Tempers Flare

Tempers Flare

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Football is a game of raw emotions and sometimes that passion doesn't end when the final gun sounds. Much of Week 6 highlights focused on the extracurricular activity following the San Francisco 49ers 25-19 win over the previously unbeaten Detroit Lions. The teams' head coaches, Jim Harbaugh and Jim Schwartz, engaged in a confrontation that soon drew a large crowd of players, security, and team personnel outside the player tunnel at Ford Field.

Bob Snyder (top),George Trafton (bottom) and Joe Stydahar (right) were former Bears players and coached the Rams together in 1947.
Despite the attention the scuffle has received, it really pales in comparison to a post-game skirmish involving coaches following a Chicago Bears-Los Angeles Rams game on Nov. 16, 1947. The game was played at the L.A. Coliseum and was a classic example of "student vs. teacher" matchup as the Rams' head coach Bob Snyder and his two assistants Joe Stydahar and George Trafton took on their former coach George Halas.

Tempers flared throughout the contest and unfortunately the officiating crew let the game get out of hand. The failure of referee Ross Bowen to keep the game under control prompted Halas to summon his entire team to warn them to "play hard football, but cut out the rough stuff." Five players were ejected, 16 penalties were assessed and future Hall of Famer Bob Waterfield of the Rams was sidelined with a severely bruised jaw, at first thought to be broken, when he was hit by Ed Sprinkle after he had thrown a pass. Both Snyder and Trafton would later accuse Sprinkle of sucker punching Waterfield after the play.

The football game ended with the Bears walking away with a 41-21 victory. But, the aggression and bad blood continued into the postgame. As the two teams headed to the locker rooms Halas approached the Rams' ball boy Buddy Leininger and asked for the ball he was holding thinking it was the game ball. Buddy refused to give Halas the ball and stated that it was league policy to turn the ball over to the referee. It was later learned that Leininger wasn't even carrying the game ball; it was a practice ball as Bowen had already retrieved the game ball.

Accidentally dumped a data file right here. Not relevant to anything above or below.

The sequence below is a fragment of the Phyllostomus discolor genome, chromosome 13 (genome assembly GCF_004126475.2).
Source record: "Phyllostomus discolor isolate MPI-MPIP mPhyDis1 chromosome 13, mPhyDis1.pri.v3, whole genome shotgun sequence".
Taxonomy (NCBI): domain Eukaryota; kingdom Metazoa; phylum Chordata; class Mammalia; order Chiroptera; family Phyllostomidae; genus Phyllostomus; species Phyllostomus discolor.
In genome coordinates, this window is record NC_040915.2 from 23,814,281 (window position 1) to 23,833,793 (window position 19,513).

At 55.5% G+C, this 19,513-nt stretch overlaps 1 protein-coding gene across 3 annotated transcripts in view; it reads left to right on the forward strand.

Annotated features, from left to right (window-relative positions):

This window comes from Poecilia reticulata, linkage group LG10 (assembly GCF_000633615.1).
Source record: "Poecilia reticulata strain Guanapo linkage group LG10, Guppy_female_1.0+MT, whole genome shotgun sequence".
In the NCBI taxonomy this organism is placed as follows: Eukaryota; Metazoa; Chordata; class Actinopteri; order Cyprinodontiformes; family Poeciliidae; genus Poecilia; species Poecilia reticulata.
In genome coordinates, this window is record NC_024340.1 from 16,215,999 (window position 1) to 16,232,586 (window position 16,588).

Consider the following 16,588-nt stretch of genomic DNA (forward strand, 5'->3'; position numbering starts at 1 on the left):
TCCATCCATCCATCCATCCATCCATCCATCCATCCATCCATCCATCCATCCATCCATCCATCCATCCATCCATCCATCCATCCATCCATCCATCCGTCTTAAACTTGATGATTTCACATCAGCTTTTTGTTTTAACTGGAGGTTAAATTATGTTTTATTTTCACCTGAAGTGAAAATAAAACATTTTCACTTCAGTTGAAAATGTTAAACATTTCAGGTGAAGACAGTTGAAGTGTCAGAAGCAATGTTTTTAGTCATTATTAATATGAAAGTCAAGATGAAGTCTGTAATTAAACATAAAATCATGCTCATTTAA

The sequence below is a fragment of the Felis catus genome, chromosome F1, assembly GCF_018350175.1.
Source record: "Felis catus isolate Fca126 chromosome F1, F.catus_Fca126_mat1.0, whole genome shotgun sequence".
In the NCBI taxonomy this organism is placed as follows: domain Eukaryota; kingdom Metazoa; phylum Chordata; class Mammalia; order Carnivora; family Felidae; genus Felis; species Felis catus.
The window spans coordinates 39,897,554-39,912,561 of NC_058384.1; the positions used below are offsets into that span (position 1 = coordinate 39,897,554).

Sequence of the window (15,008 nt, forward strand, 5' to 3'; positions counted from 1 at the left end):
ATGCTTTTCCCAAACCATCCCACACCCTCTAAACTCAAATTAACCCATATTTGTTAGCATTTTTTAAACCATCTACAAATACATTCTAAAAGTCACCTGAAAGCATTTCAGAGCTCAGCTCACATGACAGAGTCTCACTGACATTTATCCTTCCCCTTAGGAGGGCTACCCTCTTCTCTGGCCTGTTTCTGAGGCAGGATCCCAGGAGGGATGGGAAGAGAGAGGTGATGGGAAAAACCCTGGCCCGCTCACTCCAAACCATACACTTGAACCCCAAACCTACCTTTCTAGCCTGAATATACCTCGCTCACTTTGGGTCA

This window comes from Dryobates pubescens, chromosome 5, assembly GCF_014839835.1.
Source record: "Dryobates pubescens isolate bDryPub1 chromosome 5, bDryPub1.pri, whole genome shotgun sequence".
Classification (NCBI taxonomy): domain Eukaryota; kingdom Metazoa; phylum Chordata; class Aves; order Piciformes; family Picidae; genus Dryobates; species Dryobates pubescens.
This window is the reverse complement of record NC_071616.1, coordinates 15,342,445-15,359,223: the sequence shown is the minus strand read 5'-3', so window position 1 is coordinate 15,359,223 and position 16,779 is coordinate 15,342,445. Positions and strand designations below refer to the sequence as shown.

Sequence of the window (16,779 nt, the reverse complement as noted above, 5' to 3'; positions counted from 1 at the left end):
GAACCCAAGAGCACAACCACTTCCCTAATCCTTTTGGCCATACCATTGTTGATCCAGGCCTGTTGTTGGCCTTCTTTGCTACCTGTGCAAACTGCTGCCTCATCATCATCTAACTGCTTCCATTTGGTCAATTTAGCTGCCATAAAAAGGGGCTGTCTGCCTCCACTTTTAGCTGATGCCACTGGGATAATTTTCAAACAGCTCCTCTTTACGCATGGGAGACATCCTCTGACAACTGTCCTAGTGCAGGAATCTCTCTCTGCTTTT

After Buddy refused to hand over the football, Chicago's 228-pound end Jack Matheson intervened and struck the 18-year-old ball boy in the right eye. Once Snyder and Trafton heard what happened, the former star players confronted Matheson in the training quarters with a few harsh words about the incident. The real fireworks flew when Matheson followed Snyder back to the Rams' locker room and the fight was on. Players from both teams were scattered about the dressing room as a brawl threatened. But after Snyder landed a right hook on Matheson's chin the two were separated and cooler heads prevailed.

Once the excitement settled down Chicago team captain Clyde "Bulldog" Turner returned to the Rams' locker room and apologized on behalf of his teammates. "Matheson is not representative of the Chicago Bears," he said. "We are getting rid of him. You can bet on that."

Matheson was suspended one game by NFL Commissioner Bert Bell and then immediately waived by the Bears. Three weeks later the two teams met again with Bell in attendance to monitor the teams' behavior.
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